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Last uncounted ballots: Moore can’t close 20,000-vote loss

In this Wednesday, Dec. 13, 2017 photo, U.S. Sen.-elect Doug Jones speaks during a news conference in Birmingham, Ala. (John Bazemore / Associated Press)
In this Wednesday, Dec. 13, 2017 photo, U.S. Sen.-elect Doug Jones speaks during a news conference in Birmingham, Ala. (John Bazemore / Associated Press)
By Kim Chandler Associated Press

MONTGOMERY, Ala. – Republican Roy Moore hasn’t conceded his 20,000-vote loss to Democrat Doug Jones in Alabama’s Senate race, and military and provisional vote totals announced Wednesday aren’t enough for Moore to close the deficit.

Jones beat Moore on Dec. 12 to become the first Democrat elected to the Senate from Alabama in a quarter-century. Moore was beset by allegations of sexual misconduct involving teenage girls decades ago.

Alabama Secretary of State John Merrill announced Wednesday that a total of 366 military ballots were returned from overseas. He also said 4,967 provisional ballots were cast. Even if all of those votes went to Moore, that is well short of the 20,000-vote deficit that Moore would need to close the gap. It also would not be enough to trigger an automatic recount.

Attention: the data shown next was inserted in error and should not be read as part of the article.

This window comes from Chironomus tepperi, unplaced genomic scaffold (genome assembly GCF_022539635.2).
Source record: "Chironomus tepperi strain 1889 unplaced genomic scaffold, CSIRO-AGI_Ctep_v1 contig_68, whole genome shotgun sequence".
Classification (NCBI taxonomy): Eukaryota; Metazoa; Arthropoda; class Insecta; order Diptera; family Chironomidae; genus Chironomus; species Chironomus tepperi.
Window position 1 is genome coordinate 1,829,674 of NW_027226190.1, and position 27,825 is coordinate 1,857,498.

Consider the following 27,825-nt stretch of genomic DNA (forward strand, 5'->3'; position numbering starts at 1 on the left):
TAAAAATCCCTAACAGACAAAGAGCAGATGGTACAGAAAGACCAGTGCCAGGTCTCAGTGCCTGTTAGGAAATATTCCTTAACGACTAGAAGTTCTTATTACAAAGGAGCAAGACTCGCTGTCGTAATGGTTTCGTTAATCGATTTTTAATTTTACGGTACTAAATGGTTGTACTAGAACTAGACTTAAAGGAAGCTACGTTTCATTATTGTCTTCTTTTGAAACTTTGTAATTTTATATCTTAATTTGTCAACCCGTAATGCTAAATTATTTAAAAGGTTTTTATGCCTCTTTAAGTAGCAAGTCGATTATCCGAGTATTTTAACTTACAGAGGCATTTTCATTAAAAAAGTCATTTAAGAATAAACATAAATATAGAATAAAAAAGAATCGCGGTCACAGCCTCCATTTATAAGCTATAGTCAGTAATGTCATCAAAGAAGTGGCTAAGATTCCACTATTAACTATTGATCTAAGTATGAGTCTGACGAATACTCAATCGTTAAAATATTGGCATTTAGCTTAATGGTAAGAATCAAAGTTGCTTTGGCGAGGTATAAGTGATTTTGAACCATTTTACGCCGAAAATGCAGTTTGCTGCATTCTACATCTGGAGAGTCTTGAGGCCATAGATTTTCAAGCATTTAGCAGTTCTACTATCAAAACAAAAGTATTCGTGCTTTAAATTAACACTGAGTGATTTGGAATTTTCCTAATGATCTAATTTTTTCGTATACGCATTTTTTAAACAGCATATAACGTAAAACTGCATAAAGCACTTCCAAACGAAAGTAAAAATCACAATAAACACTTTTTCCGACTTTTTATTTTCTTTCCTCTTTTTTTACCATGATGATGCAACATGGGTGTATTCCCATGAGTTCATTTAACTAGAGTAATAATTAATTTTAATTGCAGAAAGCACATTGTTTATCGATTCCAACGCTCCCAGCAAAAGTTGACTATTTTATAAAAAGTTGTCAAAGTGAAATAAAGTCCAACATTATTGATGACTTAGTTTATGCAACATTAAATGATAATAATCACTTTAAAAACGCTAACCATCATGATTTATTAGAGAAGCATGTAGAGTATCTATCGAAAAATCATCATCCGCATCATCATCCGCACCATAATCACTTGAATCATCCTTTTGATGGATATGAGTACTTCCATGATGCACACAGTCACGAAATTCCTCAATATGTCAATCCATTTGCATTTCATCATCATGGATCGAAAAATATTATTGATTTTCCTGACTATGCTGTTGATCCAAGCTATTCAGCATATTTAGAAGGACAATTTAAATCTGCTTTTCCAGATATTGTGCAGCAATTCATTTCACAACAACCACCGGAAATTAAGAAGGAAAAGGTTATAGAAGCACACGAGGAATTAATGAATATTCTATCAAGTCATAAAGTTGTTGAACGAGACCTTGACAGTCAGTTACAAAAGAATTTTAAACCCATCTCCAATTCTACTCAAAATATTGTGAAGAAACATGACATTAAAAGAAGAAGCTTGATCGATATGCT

“No additional ballots are eligible to be received,” Merrill’s office said in announcing those last ballot totals.

Moore had laid some of his hopes on the military and provisional ballots in a Dec. 15 email to supporters, writing that those were yet to be counted and the election was “too close to call” and “the battle is NOT OVER!”

A telephone and email message to Moore’s campaign was not immediately returned Wednesday.

On Friday, counties are to submit the tallies for 22,780 write-in votes cast Dec. 12. However, most of those are expected to go to other people and not Jones and Moore, whose names were on the ballot.

Moore has sent out emails since the election requesting donations to help investigate what he called reports of voter fraud and other irregularities” at the polls.

Alabama will certify the election result between Dec. 26 and Jan. 3.

Speaking at a Dec. 13 news conference in Birmingham, Jones said it was time for Moore to “do the right thing” and concede.

“It’s time to move on. It’s time to heal,” Jones said.

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